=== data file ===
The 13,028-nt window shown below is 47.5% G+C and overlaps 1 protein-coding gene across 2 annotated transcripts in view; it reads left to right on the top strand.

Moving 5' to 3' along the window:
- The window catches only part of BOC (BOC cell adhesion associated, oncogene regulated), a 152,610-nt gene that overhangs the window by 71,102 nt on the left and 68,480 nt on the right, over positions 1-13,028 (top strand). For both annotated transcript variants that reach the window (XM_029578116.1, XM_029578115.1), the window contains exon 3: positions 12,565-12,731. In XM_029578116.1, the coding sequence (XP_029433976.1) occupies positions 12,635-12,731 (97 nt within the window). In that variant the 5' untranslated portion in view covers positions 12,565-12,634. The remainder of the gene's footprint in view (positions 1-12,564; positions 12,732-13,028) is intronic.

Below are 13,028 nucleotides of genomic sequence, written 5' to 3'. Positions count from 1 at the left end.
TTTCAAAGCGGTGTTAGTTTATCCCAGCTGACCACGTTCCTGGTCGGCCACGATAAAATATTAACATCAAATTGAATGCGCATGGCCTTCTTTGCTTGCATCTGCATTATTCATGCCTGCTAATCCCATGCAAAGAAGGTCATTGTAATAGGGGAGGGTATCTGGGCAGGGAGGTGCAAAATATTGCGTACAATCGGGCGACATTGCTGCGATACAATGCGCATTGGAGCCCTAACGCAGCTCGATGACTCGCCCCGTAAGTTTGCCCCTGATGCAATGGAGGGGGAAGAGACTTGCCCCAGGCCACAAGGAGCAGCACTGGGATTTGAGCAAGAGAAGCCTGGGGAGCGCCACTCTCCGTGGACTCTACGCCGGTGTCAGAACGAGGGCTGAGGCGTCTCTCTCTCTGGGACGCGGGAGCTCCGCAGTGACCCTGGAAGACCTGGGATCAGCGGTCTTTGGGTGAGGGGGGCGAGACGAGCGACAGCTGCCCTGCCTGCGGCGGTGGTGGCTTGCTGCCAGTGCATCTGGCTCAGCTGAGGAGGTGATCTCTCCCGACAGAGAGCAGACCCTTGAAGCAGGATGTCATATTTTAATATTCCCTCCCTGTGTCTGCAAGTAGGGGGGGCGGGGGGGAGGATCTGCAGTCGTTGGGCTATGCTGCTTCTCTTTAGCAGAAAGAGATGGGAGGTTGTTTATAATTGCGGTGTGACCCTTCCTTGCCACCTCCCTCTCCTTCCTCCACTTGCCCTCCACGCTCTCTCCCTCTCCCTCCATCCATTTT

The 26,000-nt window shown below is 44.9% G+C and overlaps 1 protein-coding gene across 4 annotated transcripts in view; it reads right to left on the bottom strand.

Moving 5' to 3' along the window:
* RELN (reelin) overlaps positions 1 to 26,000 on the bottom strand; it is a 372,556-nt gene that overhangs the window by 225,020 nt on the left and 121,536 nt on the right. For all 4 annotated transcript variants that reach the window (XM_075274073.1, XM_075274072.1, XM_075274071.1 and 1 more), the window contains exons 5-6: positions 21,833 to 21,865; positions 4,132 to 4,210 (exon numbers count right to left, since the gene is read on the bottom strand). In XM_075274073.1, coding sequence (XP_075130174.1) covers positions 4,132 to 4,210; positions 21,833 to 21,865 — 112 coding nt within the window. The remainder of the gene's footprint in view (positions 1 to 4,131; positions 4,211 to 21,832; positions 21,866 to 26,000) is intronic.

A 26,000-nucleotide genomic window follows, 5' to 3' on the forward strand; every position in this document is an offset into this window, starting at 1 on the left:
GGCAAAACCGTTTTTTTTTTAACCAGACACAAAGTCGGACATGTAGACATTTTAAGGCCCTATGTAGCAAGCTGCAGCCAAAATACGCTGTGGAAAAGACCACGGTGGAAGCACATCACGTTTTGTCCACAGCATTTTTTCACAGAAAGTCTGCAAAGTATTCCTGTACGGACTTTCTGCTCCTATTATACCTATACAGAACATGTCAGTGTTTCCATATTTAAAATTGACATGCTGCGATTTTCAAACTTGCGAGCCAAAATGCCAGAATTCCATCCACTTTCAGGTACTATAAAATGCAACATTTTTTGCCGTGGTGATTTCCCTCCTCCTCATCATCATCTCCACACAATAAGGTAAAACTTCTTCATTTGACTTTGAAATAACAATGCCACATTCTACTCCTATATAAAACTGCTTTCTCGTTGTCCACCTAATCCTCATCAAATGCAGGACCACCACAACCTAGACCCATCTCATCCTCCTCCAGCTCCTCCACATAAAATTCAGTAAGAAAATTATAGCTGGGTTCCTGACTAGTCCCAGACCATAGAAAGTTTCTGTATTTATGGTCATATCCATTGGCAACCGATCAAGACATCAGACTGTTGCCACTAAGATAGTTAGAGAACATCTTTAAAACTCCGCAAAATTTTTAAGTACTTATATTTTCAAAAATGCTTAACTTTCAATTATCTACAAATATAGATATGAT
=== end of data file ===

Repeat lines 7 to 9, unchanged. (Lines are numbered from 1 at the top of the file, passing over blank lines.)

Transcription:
Moving 5' to 3' along the window:
* RELN (reelin) overlaps positions 1 to 26,000 on the bottom strand; it is a 372,556-nt gene that overhangs the window by 225,020 nt on the left and 121,536 nt on the right. For all 4 annotated transcript variants that reach the window (XM_075274073.1, XM_075274072.1, XM_075274071.1 and 1 more), the window contains exons 5-6: positions 21,833 to 21,865; positions 4,132 to 4,210 (exon numbers count right to left, since the gene is read on the bottom strand). In XM_075274073.1, coding sequence (XP_075130174.1) covers positions 4,132 to 4,210; positions 21,833 to 21,865 — 112 coding nt within the window. The remainder of the gene's footprint in view (positions 1 to 4,131; positions 4,211 to 21,832; positions 21,866 to 26,000) is intronic.

A 26,000-nucleotide genomic window follows, 5' to 3' on the forward strand; every position in this document is an offset into this window, starting at 1 on the left: